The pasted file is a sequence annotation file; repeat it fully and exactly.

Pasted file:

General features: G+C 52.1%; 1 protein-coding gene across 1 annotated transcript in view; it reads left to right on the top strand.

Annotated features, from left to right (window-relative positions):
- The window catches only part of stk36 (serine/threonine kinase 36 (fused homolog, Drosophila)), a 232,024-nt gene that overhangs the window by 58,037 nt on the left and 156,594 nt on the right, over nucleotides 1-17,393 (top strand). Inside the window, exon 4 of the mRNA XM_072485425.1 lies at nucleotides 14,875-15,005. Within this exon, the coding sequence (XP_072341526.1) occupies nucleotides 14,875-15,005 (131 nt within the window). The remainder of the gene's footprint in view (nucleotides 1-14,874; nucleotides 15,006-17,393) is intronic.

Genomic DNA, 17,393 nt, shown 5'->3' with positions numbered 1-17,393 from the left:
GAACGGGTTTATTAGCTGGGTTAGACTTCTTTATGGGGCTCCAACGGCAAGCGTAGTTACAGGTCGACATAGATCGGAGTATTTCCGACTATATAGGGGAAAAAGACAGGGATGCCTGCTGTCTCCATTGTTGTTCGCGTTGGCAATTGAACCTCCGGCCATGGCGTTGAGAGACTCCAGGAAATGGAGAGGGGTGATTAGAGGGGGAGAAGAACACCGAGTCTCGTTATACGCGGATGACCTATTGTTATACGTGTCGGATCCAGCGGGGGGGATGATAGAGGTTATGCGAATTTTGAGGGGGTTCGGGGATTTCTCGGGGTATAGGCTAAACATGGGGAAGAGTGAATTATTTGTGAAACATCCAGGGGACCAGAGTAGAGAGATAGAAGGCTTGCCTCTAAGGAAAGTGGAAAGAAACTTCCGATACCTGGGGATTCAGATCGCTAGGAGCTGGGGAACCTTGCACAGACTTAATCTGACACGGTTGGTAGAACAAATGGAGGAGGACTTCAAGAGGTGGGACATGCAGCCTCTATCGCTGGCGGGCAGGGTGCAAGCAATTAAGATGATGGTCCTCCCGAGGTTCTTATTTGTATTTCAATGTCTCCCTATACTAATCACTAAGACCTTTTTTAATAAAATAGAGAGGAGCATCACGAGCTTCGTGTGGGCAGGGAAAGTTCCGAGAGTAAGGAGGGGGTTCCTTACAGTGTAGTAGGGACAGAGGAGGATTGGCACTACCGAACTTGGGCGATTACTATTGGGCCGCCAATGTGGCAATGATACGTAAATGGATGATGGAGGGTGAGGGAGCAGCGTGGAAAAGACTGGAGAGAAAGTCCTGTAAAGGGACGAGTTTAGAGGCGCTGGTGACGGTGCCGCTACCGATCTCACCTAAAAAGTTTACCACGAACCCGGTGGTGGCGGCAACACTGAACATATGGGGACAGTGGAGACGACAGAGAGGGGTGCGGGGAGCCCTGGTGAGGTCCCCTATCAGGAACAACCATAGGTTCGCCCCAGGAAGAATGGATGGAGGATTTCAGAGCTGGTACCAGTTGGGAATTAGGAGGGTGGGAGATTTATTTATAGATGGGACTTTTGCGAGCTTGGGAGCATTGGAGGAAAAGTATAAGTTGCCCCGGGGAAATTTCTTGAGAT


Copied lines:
General features: G+C 52.1%; 1 protein-coding gene across 1 annotated transcript in view; it reads left to right on the top strand.

Annotated features, from left to right (window-relative positions):
- The window catches only part of stk36 (serine/threonine kinase 36 (fused homolog, Drosophila)), a 232,024-nt gene that overhangs the window by 58,037 nt on the left and 156,594 nt on the right, over nucleotides 1-17,393 (top strand). Inside the window, exon 4 of the mRNA XM_072485425.1 lies at nucleotides 14,875-15,005. Within this exon, the coding sequence (XP_072341526.1) occupies nucleotides 14,875-15,005 (131 nt within the window). The remainder of the gene's footprint in view (nucleotides 1-14,874; nucleotides 15,006-17,393) is intronic.

Genomic DNA, 17,393 nt, shown 5'->3' with positions numbered 1-17,393 from the left:
GAACGGGTTTATTAGCTGGGTTAGACTTCTTTATGGGGCTCCAACGGCAAGCGTAGTTACAGGTCGACATAGATCGGAGTATTTCCGACTATATAGGGGAAAAAGACAGGGATGCCTGCTGTCTCCATTGTTGTTCGCGTTGGCAATTGAACCTCCGGCCATGGCGTTGAGAGACTCCAGGAAATGGAGAGGGGTGATTAGAGGGGGAGAAGAACACCGAGTCTCGTTATACGCGGATGACCTATTGTTATACGTGTCGGATCCAGCGGGGGGGATGATAGAGGTTATGCGAATTTTGAGGGGGTTCGGGGATTTCTCGGGGTATAGGCTAAACATGGGGAAGAGTGAATTATTTGTGAAACATCCAGGGGACCAGAGTAGAGAGATAGAAGGCTTGCCTCTAAGGAAAGTGGAAAGAAACTTCCGATACCTGGGGATTCAGATCGCTAGGAGCTGGGGAACCTTGCACAGACTTAATCTGACACGGTTGGTAGAACAAATGGAGGAGGACTTCAAGAGGTGGGACATGCAGCCTCTATCGCTGGCGGGCAGGGTGCAAGCAATTAAGATGATGGTCCTCCCGAGGTTCTTATTTGTATTTCAATGTCTCCCTATACTAATCACTAAGACCTTTTTTAATAAAATAGAGAGGAGCATCACGAGCTTCGTGTGGGCAGGGAAAGTTCCGAGAGTAAGGAGGGGGTTCCTTACAGTGTAGTAGGGACAGAGGAGGATTGGCACTACCGAACTTGGGCGATTACTATTGGGCCGCCAATGTGGCAATGATACGTAAATGGATGATGGAGGGTGAGGGAGCAGCGTGGAAAAGACTGGAGAGAAAGTCCTGTAAAGGGACGAGTTTAGAGGCGCTGGTGACGGTGCCGCTACCGATCTCACCTAAAAAGTTTACCACGAACCCGGTGGTGGCGGCAACACTGAACATATGGGGACAGTGGAGACGACAGAGAGGGGTGCGGGGAGCCCTGGTGAGGTCCCCTATCAGGAACAACCATAGGTTCGCCCCAGGAAGAATGGATGGAGGATTTCAGAGCTGGTACCAGTTGGGAATTAGGAGGGTGGGAGATTTATTTATAGATGGGACTTTTGCGAGCTTGGGAGCATTGGAGGAAAAGTATAAGTTGCCCCGGGGAAATTTCTTGAGAT